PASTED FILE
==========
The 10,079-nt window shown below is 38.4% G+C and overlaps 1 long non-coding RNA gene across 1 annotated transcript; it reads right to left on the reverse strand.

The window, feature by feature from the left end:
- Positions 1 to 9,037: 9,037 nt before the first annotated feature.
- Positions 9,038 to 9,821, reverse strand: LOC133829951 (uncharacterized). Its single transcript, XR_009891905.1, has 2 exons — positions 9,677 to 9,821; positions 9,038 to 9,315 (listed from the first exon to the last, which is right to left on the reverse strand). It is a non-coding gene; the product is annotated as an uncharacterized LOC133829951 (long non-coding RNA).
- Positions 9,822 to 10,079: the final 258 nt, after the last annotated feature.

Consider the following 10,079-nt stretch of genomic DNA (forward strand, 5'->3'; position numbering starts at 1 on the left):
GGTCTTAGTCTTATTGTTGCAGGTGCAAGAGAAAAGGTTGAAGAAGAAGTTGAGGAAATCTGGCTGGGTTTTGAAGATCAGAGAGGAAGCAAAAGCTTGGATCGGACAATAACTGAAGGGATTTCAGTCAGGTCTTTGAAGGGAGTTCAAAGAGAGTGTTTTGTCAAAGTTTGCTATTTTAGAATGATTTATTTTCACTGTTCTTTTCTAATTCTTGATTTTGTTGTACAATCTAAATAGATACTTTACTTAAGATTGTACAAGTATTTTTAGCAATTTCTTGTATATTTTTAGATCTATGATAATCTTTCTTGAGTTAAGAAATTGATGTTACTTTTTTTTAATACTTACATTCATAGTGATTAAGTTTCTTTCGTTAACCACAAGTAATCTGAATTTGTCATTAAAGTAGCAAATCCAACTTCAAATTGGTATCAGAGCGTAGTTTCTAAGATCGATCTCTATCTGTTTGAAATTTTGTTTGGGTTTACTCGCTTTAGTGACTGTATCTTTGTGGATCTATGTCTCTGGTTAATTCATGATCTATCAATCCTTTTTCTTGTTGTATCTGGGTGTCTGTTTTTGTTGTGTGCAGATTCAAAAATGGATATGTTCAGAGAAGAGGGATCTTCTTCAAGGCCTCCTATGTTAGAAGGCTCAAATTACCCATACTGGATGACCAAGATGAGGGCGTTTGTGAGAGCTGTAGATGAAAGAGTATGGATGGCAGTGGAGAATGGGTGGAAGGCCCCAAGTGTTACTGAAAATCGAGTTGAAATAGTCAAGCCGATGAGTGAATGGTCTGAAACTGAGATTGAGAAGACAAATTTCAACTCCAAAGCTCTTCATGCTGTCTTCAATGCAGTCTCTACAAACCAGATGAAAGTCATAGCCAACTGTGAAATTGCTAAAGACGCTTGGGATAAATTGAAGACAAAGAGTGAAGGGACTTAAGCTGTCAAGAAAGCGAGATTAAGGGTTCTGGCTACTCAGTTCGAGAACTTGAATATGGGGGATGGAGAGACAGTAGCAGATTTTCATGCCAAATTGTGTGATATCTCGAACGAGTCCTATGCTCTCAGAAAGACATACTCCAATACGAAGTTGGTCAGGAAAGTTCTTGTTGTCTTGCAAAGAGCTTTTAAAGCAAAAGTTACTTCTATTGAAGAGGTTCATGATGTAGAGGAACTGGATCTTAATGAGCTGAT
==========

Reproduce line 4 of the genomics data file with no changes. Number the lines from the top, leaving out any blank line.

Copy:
- Positions 9,038 to 9,821, reverse strand: LOC133829951 (uncharacterized). Its single transcript, XR_009891905.1, has 2 exons — positions 9,677 to 9,821; positions 9,038 to 9,315 (listed from the first exon to the last, which is right to left on the reverse strand). It is a non-coding gene; the product is annotated as an uncharacterized LOC133829951 (long non-coding RNA).